The remains of the ancient Etruscan town of Veio are located near the Borgo di Isola Farnese, just outside the Rome Ring Road, on a plateau lapped by two rivers, the Fosso della Mola and the Cremera, a tributary of the Tiber.
Founded in the Bronze Age, around the ninth century BC, the city developed into residential areas consisting of characteristic huts of the Villanovan era and over time became the protagonist of intense economic growth, as evidenced by the findings of Greek pottery, which testify the intense commercial traffic.
Between the seventh and sixth centuries BC, Veii was transformed into a thriving urban center protected by a wall made up of blocks of tuff and preceded by an aggere, a bastion of earth with a moat in front.
Since the eighth century BC there were many clashes with Rome which culminated in the conquest by Furio Camillo in 396 BC.
Under Caesar the city became a colony, later transformed by Augustus into a town hall with important buildings.
After this period, as early as the 2nd century AD, its slow decline began until it was completely abandoned. The area was again urbanized only in medieval times, with the the village of Isola Farnese.
Several Etruscan necropolises dating back to the seventh century BC have been found around the city. which have returned, among others, the Tomb of the Ducks, the oldest with wall paintings and the Tomb of the Bell, characteristic for the decorations depicting knights.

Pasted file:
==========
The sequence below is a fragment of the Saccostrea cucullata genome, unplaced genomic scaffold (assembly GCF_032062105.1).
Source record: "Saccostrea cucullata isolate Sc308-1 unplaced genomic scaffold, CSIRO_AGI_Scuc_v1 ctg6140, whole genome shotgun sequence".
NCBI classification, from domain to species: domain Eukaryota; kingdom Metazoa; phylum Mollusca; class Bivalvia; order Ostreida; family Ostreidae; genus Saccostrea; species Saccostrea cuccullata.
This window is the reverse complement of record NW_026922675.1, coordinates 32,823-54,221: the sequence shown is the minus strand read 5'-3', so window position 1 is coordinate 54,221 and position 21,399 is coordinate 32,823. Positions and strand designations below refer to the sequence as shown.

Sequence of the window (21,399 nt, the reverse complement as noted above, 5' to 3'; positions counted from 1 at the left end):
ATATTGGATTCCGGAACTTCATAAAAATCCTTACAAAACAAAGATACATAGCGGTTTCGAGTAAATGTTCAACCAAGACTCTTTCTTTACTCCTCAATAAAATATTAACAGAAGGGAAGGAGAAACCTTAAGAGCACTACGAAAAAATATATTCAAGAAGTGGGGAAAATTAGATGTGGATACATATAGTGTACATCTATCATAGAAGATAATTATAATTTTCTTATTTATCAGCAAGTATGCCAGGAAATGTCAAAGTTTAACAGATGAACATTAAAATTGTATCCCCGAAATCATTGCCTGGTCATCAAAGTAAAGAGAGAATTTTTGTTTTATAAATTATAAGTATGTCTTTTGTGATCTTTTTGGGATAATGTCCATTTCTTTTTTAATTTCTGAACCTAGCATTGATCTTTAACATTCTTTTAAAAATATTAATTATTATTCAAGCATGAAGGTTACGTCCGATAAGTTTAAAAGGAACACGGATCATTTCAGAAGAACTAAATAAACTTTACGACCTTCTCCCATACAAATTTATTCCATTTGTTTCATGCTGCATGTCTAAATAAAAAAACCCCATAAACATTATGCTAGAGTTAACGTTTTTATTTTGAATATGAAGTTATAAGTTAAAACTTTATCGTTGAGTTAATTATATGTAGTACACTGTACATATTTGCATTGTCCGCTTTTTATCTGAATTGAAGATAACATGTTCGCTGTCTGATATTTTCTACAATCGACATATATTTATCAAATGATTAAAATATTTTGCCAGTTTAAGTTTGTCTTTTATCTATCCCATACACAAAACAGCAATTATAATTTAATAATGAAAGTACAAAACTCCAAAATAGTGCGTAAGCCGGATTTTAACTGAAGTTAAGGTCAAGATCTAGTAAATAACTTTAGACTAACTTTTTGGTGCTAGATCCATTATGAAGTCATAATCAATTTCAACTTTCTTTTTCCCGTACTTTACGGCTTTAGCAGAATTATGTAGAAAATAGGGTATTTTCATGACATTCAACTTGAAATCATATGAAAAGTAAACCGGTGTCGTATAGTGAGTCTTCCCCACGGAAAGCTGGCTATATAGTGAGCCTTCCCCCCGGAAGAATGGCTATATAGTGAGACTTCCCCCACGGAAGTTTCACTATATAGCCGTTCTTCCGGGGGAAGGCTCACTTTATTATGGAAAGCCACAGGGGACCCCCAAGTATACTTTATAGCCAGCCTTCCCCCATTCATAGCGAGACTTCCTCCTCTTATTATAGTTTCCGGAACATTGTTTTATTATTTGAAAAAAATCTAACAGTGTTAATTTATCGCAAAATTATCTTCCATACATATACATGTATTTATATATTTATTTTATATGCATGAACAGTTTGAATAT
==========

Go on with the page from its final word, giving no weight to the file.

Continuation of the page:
In the area of Portonaccio is the most important sanctuary of Veii, dedicated to the goddess Minerva and datable to the 6th century BC. The building, which is the oldest example of a Tuscan temple known so far, presented a rich decoration consisting of antefixes with Gorgons and Maenads and large statues placed on the top of the roof, including that of Apollo, a work of the Etruscan artist Vulca currently on display at the museum of Villa Giulia.
The temple was enclosed by a boundary wall within which there was a pool for ritual ablutions and a square for the ex-votos offered by the faithful, dominated, in the central part, by a large altar for sacrifices.
Of particular interest, finally, also Ponte Sodo, a gallery of about 70 meters, built between the Etruscan and Roman periods, dug to favor the outflow of the Cremera river during floods, and used to draw water from the wells obtained on its vault.
Photo credits: courtesy of Lazio Parks official site
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